The basic plot and characterizations are minimal, which allows the crumbling Usher mansion to emerge as the film’s central villain. As with Robert Wise’s The Haunting (1963) and Stanley Kubrick’s much later The Shining (1980), the house is the central focus of the film, both in terms of plot and visuals. It begins to crack and crumble as the characters give in to madness. The house is primarily decorated in warms tones like deep reds and velvety scarlet, which is echoed in the elaborate costumes of Roderick and Madeleine. While it may be assumed from the general plot that Roderick Usher is the villain, he is simply a product of a twisted family line, bent and corrupted by decades of misdeeds. The film does not attempt to explain whether Usher’s beliefs are real or the product of madness, which is certainly one of its strengths.
This is one of Vincent Price’s best and most unassuming performances, devoid of the enthusiastic scenery chewing of some of his later camp-horror classics like The Abominable Dr. Phibes. Mark Damon (Mario Bava’s Black Sabbath) as Phillip Winthrop is a bland leading man, but this fits the tone of the film. Winthrop’s relationship with Madeline Usher (the Barbara Steele-like, but less exotic Myrna Fahey) becomes somewhat melodramatic, but is the necessary catalyst for the film’s fiery climax. His love for Madeline and his attempts to remove her from the house drive the Ushers towards their inevitable fate.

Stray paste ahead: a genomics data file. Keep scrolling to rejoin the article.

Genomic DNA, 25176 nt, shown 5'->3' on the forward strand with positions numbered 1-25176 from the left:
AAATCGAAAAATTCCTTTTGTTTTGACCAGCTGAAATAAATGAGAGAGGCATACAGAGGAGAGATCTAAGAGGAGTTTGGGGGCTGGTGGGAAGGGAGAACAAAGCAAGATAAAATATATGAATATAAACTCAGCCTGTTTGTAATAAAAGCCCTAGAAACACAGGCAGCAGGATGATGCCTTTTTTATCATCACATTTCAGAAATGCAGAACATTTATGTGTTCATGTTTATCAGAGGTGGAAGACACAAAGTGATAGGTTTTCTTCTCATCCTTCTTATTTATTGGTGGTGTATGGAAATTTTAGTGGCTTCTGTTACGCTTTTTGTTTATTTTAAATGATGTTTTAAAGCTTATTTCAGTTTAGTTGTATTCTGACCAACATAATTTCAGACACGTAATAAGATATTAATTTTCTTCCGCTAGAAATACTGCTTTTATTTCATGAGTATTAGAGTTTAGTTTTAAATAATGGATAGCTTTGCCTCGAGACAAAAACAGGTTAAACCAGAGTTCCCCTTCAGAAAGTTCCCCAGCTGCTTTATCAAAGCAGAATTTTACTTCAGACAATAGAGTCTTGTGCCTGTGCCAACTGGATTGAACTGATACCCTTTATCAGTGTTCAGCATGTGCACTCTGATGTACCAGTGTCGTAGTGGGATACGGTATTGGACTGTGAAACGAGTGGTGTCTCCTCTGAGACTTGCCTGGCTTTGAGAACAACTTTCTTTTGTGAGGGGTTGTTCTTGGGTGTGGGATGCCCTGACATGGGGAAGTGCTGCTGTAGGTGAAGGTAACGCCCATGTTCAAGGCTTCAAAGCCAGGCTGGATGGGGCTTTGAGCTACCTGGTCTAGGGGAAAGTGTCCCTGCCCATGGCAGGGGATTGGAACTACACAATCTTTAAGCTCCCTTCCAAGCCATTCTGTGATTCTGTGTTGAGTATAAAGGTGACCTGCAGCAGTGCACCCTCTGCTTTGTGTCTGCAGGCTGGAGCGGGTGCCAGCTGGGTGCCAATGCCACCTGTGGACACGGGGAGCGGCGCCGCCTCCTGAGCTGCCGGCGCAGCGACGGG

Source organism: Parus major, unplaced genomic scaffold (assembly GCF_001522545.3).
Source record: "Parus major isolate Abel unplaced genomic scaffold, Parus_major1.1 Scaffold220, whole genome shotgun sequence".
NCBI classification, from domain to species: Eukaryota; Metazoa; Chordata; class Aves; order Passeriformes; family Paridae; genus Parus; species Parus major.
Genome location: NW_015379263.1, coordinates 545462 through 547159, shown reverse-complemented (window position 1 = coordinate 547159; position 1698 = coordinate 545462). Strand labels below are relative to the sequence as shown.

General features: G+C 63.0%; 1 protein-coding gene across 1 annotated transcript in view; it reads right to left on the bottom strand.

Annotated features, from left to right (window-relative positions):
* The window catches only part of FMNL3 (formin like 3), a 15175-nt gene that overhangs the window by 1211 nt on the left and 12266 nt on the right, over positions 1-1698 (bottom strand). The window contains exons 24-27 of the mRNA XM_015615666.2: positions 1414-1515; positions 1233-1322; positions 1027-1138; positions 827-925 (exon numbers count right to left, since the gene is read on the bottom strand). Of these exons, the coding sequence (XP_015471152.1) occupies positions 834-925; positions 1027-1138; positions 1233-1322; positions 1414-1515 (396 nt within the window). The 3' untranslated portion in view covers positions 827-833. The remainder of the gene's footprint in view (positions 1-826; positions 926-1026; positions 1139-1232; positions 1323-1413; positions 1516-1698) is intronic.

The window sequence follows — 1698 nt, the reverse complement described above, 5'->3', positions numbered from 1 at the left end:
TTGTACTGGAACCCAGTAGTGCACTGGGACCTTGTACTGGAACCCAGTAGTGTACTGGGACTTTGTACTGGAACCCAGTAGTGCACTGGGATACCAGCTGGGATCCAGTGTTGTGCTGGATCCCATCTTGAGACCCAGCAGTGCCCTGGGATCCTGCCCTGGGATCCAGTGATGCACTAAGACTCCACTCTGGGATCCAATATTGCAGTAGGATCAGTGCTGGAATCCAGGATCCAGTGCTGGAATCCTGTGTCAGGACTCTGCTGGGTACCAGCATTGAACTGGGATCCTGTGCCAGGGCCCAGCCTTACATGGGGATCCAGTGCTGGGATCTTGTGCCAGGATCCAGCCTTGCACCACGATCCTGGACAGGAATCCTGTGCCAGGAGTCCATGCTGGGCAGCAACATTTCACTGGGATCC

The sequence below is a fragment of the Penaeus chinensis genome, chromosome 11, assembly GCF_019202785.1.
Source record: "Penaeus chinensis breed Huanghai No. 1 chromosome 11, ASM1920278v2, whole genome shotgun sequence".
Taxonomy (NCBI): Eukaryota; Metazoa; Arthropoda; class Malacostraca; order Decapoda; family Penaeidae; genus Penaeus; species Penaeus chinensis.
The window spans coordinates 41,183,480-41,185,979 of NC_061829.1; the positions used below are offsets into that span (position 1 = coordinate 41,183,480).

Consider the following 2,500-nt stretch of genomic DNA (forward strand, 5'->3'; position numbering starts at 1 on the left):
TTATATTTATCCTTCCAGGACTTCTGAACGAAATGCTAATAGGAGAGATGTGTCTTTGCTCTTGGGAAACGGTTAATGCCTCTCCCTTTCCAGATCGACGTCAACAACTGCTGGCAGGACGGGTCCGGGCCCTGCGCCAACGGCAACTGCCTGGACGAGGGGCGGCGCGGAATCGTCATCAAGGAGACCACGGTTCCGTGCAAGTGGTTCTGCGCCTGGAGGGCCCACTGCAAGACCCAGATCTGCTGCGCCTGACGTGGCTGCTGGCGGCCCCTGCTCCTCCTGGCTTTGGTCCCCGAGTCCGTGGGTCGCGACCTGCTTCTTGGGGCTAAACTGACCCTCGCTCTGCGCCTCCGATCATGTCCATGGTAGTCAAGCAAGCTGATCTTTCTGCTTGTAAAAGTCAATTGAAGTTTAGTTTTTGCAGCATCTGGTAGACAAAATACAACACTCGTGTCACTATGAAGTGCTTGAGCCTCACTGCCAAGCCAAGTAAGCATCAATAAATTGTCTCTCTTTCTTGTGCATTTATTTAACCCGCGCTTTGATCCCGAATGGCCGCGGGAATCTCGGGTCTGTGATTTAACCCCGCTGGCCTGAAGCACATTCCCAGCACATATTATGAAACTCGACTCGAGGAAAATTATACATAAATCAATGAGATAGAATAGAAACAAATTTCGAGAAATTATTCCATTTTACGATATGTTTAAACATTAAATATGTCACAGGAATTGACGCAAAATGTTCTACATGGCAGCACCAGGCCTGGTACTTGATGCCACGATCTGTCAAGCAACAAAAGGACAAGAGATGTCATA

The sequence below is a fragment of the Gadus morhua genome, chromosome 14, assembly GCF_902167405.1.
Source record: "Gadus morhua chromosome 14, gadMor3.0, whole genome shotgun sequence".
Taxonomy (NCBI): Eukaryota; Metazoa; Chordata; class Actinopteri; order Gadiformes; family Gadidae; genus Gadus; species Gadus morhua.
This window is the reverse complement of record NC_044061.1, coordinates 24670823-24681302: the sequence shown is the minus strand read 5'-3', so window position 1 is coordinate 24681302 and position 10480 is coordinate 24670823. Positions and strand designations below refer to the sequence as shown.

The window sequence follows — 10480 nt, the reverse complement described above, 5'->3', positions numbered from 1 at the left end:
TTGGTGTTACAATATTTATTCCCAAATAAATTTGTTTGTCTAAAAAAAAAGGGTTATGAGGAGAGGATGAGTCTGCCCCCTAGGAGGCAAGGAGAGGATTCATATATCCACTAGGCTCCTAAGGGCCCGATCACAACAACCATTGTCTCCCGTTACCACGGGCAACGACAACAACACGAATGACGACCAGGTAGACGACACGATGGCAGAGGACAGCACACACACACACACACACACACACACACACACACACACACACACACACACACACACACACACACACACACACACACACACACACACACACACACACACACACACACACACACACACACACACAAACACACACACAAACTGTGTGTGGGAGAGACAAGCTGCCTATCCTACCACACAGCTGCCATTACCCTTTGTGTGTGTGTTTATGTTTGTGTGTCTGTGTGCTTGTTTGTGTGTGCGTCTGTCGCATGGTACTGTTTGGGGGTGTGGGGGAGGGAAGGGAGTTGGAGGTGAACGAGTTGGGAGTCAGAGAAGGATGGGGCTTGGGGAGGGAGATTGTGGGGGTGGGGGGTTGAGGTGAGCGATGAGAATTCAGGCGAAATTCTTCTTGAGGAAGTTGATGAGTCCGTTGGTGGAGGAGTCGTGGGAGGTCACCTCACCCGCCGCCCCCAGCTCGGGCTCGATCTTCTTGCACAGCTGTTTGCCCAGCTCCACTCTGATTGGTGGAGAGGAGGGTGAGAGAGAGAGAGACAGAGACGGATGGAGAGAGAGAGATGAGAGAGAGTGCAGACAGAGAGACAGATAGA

Though Corman’s Poe cycle in general has several elements of the unexplained or supernatural, the emphasis is more on psychological horror and unraveling personalities. The script from horror writer Richard Matheson (I Am Legend, The Last Man on Earth) is excellently understated and doesn’t attempt to include too many elements outside of Poe’s story. His one main inclusion is the love story, which is blended in quite well. Matheson would go on to write half of Corman’s Poe films, as well as episodes of Twilight Zone, Rod Sterling’s Night Gallery, and other horror films. House of Usher may seem tame compared to some of his later work, but it does include someone being buried alive, a possessed house, an almost psychedelic dream sequence, characters succumbing to madness, etc. The violence is tame, but there is a terrifying, effective sequence where Madeleine claws her way out of a casket and leaves a trail of blood through the house from her torn and dripping fingers.